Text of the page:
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Seattle Rocks the Net: Matt Nathanson at the Crocodile, Oct. 30
Submitted by jonathan on Wed, 2007-10-24 13:14
On Oct. 30, independent rocker Matt Nathanson stands up for Internet freedom and Net Neutrality as he takes the stage at Seattle's Crocodile Café (8:30pm, all ages). It's part of a national campaign to Rock The Net: bands and musicians joining forces to keep the Internet free and open!
On the afternoon of the show, Rep. Jay Inslee joined Matt Nathanson for a telephone press conference on Net Neutrality. Also on the call were Nabil Ayers (Sonic Boom Records), Michael Bracy (Future of Music Coalition) and Jonathan Lawson (Reclaim the Media). Listen to the press conference. (mp3)
The Internet is always evolving as an endlessly diverse, interactive medium for culture and entertainment. Rock fans and musicians understand what's at stake in the fight for Internet freedom - especially after AT&T used their mute button to silence Pearl Jam when they dared to criticize President Bush during a live webcast. Independent online music distributors and customers deserve to know that they'll have the same high-speed access to each other as their big competitors - Comcast, Qwest and AT&T shouldn't be allowed to sell the best access to the highest bidder.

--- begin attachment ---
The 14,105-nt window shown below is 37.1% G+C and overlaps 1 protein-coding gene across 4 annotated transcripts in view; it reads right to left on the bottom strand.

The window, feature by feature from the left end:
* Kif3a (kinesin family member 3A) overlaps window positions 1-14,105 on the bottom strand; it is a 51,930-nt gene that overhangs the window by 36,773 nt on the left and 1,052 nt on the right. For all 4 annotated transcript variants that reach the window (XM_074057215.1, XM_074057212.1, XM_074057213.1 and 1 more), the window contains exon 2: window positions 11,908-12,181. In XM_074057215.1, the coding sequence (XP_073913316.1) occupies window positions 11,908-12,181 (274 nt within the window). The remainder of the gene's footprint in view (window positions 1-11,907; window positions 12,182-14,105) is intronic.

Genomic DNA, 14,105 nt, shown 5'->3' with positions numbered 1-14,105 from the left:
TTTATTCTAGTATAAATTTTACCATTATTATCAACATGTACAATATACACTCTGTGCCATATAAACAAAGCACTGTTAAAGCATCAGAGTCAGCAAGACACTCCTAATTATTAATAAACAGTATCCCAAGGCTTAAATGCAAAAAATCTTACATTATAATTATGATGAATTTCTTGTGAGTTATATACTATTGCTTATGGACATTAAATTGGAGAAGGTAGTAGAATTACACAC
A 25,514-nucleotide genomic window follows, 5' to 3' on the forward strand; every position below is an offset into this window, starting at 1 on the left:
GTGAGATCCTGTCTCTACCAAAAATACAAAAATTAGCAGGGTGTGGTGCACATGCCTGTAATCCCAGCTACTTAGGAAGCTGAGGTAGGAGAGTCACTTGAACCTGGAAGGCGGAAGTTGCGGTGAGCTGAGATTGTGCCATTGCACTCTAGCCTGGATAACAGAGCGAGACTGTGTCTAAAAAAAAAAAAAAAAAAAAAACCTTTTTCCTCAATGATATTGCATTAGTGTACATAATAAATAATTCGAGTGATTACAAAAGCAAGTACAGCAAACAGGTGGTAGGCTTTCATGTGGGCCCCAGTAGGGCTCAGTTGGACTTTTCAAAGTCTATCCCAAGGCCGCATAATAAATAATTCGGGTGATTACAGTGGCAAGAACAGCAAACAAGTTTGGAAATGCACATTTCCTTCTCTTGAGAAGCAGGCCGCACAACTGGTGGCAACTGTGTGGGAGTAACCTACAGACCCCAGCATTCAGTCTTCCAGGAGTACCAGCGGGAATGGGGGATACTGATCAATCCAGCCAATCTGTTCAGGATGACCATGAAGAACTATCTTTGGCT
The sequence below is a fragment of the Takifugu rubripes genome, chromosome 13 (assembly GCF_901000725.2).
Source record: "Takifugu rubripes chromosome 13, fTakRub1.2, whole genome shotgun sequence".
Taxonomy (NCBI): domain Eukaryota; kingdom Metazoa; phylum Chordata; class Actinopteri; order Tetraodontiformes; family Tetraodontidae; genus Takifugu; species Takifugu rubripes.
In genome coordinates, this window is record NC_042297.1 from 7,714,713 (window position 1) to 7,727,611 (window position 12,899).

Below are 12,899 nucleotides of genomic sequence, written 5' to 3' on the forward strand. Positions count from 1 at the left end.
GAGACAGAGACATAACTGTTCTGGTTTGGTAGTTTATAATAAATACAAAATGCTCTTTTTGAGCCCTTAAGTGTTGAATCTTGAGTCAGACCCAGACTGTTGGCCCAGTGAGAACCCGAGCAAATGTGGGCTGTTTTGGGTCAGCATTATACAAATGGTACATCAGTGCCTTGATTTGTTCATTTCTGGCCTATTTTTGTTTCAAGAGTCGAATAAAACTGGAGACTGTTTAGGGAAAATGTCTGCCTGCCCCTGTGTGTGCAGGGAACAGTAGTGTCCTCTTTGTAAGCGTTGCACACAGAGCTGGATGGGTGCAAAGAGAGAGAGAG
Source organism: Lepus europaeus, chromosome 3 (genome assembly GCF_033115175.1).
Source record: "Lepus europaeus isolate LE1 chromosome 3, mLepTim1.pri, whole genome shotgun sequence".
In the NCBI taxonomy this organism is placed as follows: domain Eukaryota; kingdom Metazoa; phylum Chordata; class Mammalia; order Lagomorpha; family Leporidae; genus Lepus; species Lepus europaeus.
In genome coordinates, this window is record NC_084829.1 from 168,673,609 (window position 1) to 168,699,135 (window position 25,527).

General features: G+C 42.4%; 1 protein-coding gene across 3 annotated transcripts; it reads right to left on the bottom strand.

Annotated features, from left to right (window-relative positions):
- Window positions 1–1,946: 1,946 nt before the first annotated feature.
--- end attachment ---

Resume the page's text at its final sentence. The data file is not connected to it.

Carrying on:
Everyone who uses the Internet for getting news, communicating with friends, sharing music or community organizing should be able to trust that all "bits" of information are created equal. That principle is called Net Neutrality - the First Amendment of the Internet. Net Neutrality is under attack by the big cable and telecom companies that own the digital pipelines at the heart of the Internet.
When we pick an Internet plan for our personal use, we choose the speed we want and pay accordingly. But big cable and big telecom want to segregate the net – letting some favored websites load faster and others slower, or not at all. That goes against the democratic nature of the Internet; it undermines consumer choice and real competition. Our Internet experience shouldn't be built around hidden roadblocks based on corporate control or someone else's politics. Join Matt Nathanson in the fight for Net Neutrality!